Galapagos Red Bat
One of only two bat species on the islands
What you need to know about the Galapagos Red Bat
The Galápagos Red Bat is a subspecies of the Southern Red Bat, which is found throughout North and South America. Elsewhere in the world, the red bats migrate for winter in a similar way to some birds, but the Galápagos Red Bat is thought to stay resident all year round. There has been very little scientific study of these creatures here on the Galápagos, so much of their habits remain unknown.
The Galápagos red bat differs from the other resident species, the Hoary Bat, in that it is considerably smaller. Visually, it has a short, blunt head head and ears and thickly-furred tail membrane with bright orange fur on the lower back. Galápagos Red Bats prefer to fly close to the ground using very fast wing beats.
Red bats are most often to be found roosting under leaves in the forests where they hang upside down, wrapping themselves with their wings and trying to stay inconspicuous. Like almost all bats, Galápagos red bats are nocturnal, using echolocation to locate their favourite prey - mainly flying insects like cicadas, moths and flies.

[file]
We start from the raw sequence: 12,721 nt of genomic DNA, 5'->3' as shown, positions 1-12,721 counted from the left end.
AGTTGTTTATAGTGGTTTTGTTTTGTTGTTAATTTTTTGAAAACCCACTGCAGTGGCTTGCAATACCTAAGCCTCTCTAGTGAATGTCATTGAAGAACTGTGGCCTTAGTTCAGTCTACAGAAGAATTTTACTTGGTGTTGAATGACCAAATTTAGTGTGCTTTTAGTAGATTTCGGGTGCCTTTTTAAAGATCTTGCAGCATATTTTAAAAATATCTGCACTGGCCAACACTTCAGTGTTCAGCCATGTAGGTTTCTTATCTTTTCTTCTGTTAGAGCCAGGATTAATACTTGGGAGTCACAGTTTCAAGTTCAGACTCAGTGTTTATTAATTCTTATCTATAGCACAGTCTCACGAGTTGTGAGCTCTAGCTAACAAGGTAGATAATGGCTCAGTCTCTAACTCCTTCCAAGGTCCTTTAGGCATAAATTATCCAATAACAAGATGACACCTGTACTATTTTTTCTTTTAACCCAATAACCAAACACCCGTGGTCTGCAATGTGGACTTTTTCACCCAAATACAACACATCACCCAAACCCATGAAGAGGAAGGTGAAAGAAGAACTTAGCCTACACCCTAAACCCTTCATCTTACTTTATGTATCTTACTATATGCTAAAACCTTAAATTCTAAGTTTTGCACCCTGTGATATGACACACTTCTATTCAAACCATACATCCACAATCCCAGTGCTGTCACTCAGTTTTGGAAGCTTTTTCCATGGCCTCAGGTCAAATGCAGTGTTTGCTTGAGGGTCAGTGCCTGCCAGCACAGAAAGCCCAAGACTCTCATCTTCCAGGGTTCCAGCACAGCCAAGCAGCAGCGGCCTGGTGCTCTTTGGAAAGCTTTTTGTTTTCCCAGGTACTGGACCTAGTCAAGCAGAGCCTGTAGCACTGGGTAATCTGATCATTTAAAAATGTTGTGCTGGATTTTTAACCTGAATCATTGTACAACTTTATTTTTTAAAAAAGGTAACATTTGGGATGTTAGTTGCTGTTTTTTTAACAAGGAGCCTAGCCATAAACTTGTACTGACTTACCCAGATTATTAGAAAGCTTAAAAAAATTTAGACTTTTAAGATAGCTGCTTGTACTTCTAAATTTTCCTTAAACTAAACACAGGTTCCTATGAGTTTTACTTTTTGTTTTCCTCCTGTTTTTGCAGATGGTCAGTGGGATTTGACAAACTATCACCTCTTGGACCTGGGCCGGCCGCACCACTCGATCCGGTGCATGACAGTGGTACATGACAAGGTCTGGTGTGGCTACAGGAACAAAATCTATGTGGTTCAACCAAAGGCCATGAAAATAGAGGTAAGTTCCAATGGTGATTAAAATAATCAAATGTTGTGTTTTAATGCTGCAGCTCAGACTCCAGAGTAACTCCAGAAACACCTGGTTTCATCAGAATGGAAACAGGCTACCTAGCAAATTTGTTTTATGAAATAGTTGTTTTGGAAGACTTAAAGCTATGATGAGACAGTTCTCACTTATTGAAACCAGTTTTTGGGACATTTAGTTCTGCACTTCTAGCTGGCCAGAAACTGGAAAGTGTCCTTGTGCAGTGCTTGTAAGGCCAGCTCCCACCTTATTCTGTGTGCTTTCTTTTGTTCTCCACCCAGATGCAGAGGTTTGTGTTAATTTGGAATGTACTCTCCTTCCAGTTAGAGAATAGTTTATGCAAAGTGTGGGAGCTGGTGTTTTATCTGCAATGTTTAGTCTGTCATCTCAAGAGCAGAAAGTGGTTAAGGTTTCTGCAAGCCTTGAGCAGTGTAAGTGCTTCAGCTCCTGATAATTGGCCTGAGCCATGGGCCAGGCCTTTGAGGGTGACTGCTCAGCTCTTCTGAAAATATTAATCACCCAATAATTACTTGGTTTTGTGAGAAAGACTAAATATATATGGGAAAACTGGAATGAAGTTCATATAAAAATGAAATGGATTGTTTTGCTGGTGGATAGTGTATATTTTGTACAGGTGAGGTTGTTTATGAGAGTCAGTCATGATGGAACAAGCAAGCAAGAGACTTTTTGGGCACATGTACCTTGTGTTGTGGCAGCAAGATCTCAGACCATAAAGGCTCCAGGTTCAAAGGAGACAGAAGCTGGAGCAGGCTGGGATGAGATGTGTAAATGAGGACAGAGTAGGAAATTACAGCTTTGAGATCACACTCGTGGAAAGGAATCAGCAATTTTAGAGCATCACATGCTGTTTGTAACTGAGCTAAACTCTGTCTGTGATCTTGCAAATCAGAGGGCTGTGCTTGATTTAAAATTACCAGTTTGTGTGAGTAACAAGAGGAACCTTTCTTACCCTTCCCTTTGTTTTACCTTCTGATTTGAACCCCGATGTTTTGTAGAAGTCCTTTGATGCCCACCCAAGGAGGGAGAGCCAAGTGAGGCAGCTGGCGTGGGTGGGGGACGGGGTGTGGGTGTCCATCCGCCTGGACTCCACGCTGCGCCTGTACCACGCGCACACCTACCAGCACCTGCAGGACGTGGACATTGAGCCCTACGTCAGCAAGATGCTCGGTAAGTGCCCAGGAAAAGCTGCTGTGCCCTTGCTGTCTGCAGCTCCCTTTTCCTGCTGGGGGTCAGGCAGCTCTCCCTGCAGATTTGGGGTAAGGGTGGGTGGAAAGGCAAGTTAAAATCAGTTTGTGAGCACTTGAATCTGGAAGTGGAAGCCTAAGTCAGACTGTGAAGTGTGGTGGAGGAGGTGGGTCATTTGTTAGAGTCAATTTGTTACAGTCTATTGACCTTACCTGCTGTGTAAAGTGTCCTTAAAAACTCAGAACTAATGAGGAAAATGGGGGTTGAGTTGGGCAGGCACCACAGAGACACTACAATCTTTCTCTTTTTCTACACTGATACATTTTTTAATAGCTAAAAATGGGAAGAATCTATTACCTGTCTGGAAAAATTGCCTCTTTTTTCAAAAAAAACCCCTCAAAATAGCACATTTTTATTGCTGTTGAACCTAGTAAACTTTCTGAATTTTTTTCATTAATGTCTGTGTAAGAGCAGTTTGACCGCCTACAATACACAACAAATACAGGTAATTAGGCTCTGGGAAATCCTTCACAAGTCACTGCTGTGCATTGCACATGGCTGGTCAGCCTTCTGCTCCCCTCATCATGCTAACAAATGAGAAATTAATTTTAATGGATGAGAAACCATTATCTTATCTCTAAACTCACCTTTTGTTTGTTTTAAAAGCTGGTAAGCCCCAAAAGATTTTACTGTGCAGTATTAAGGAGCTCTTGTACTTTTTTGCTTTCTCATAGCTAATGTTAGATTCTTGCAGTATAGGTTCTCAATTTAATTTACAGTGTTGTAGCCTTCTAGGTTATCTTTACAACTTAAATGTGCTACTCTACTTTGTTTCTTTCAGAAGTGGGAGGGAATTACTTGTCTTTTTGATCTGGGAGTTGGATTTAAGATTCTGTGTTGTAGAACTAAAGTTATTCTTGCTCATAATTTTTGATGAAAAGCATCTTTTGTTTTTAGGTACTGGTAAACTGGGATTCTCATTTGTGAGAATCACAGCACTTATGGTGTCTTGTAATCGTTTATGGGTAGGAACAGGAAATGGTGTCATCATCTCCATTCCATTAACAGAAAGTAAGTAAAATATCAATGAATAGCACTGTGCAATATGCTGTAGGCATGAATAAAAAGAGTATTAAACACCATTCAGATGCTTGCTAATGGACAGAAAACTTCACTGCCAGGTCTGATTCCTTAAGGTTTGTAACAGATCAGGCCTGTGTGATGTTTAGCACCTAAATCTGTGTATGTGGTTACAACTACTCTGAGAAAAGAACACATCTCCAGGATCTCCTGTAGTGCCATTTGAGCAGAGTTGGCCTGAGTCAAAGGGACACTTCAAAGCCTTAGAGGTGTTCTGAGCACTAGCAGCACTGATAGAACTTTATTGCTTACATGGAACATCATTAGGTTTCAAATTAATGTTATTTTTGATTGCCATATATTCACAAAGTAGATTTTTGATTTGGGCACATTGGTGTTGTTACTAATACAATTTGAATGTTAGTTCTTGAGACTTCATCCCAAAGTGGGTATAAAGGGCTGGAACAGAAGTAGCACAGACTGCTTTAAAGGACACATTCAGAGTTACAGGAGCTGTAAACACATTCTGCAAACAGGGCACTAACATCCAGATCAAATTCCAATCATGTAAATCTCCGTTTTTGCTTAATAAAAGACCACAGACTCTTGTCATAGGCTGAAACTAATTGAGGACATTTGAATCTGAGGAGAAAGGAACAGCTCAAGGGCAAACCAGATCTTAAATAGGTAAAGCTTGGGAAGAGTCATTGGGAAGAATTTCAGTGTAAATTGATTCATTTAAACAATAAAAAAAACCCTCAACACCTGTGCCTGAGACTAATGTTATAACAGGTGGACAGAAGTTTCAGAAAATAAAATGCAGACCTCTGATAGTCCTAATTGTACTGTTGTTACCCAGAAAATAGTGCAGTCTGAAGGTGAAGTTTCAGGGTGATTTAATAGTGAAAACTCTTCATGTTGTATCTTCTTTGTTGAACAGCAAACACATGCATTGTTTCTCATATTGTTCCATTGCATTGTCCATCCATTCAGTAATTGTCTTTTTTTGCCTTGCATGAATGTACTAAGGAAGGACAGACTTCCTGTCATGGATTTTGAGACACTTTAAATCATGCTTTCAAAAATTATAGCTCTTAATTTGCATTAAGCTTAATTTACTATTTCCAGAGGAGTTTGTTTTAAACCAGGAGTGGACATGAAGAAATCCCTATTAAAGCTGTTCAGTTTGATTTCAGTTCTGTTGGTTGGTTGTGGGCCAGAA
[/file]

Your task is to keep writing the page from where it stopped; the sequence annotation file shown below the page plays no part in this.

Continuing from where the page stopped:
Because they haven’t been widely studied, the population reach of the Galápagos Red Bat isn’t fully understood. At the moment, we think they are only living on the islands of Santa Cruz and San Cristobal. However because they are on the inhabited islands, this gives you the best chance to spot them - they will often be seen flying close to the streetlights, picking off the flying insects attracted by the artificial light!
If you are enjoying an overnight stay before or after your Galapatours cruise on either San Cristobal or Santa Cruz you may well have the chance to observe these creatures as you walk in the evenings.
Galapagos Red Bat: Interesting facts
Red Bats like to hang upside down by one foot in trees to fool predators into thinking they are leaves!
Female Red Bats can give birth to up to 4 pups at a time
Baby Red bats can't fly for themselves until 6 weeks old, meaning the mother must carry them
If you see a Red Bat on the ground, don't touch it. They will bite and this can lead to infection.
Galapagos Red Bat: Pictures from our travelers
Spots where the Galapagos Red Bat can be observed
El Chato Giant Tortoise Reserve
The inland areas of Santa Cruz provide fantastic opportunities to get close to wild Galápagos giant tortoises. These wonderful creatures can be seen roaming around in the agricultural fields, and also in the famous El Chato Tortoise Reserve, where the native vegetation is preserved.